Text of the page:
• Hemolytic uremic syndrome. This rare disease causes a sharp drop in platelets, destruction of red blood cells and impaired kidney function. Sometimes this occurs along with a bacterial infection with Escherichia coli, which can be ingested by eating raw or undercooked meat.
  • Medication. Some drugs can reduce the number of platelets in the blood or disrupt the immune system that destroys platelets. Some examples are heparin, quinidine, quinine, sulfonamide antibiotics, interferon, anticonvulsants, chemotherapeutic agents and gold salts.

Decreased platelets in pregnancy

Even though women may have low platelets even before pregnancy, the development of this condition is common during pregnancy.

It is believed that this is due to the increase in blood plasma.

If the blood plasma increases, the number of cells present per milliliter of blood decreases.

Some women have low platelet counts in the third trimester (especially in the eighth and ninth months).

This condition is called gestational thrombocytopenia.

One of the problems associated with low platelets is that you can’t do epidural anesthesia before giving birth for pain relief.

Decreased platelets in children

In infants and young children, the most common cause of increased platelet destruction is idiopathic thrombocytopenic purpura.

Because celiac disease is an autoimmune disease, it can occur along with other autoimmune diseases, such as anemia or autoimmune thrombocytopenia.

The most appropriate therapy for thrombocytopenia with celiac disease is not certain because there is not enough statistical data, but in some cases a gluten-free diet can normalize platelet levels (hematologic manifestation of childhood celiac disease. Fisgin T, Yarali N, Duru F, Usta B, Kara A Acta Haematol. 2004; 111(4):211-4)).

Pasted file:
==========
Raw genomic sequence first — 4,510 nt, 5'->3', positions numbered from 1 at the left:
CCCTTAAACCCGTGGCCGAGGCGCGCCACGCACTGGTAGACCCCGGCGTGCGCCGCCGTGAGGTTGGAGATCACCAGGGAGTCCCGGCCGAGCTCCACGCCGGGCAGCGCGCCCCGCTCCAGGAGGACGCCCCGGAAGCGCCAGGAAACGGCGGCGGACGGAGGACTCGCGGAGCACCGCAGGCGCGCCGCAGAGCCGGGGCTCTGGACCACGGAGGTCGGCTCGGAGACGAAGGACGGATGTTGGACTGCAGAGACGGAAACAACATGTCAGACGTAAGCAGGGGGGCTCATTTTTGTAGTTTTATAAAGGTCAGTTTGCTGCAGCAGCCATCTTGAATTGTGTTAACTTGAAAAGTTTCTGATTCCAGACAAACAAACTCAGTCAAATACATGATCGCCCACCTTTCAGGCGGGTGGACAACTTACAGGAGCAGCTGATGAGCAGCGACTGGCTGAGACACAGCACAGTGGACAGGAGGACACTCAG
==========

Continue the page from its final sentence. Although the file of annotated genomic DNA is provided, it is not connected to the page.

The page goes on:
Idiopathic thrombocytopenic purpura

This is a rare disease because there are very few patients who need treatment, about 2-3 new cases per year. The others do not require medical treatment.

This disease occurs when the body mistakenly identifies the platelets as foreign cells.

The body makes antibodies against the platelets, which are then destroyed by the immune system.

This leads to a sudden decrease in platelets.

Most children with ITP have a previous viral disease that triggered this abnormal immune response.

Often children with ITP have nosebleeds, mucosal bleeding and bleeding of the gums or other areas.

Premature babies are born with a number of slightly low platelets, but within 2 weeks their number rises to normal.

In children, hemolytic uremic syndrome, or HUS, is another common condition that leads to thrombocytopenia.

It arises after infection with a special strain of E. coli, which is a common cause of diarrhea and food poisoning. A child affected by HUS suffers from renal insufficiency and thrombocytopenia.

Symptoms of low platelets

One of the most obvious symptoms of low platelets is bleeding.

The nose, gums or cheeks inside the mouth bleed for no reason.

With a small injury, bleeding does not stop for a long time.

Possible is the formation of bleeding within the body tissues, which presents itself as:

  1. Haematoma
  2. Bruises.

The main symptom of internal bleeding due to purpura is the appearance of red spots or purple formations on the skin.

They are called bleeding petechiae.

Other symptoms include:

  1. Fatigue
  2. Easy occurrence of ecchymoses,
  3. Insecurity
  4. Fear of trauma.

Complications or effects of high or low platelet counts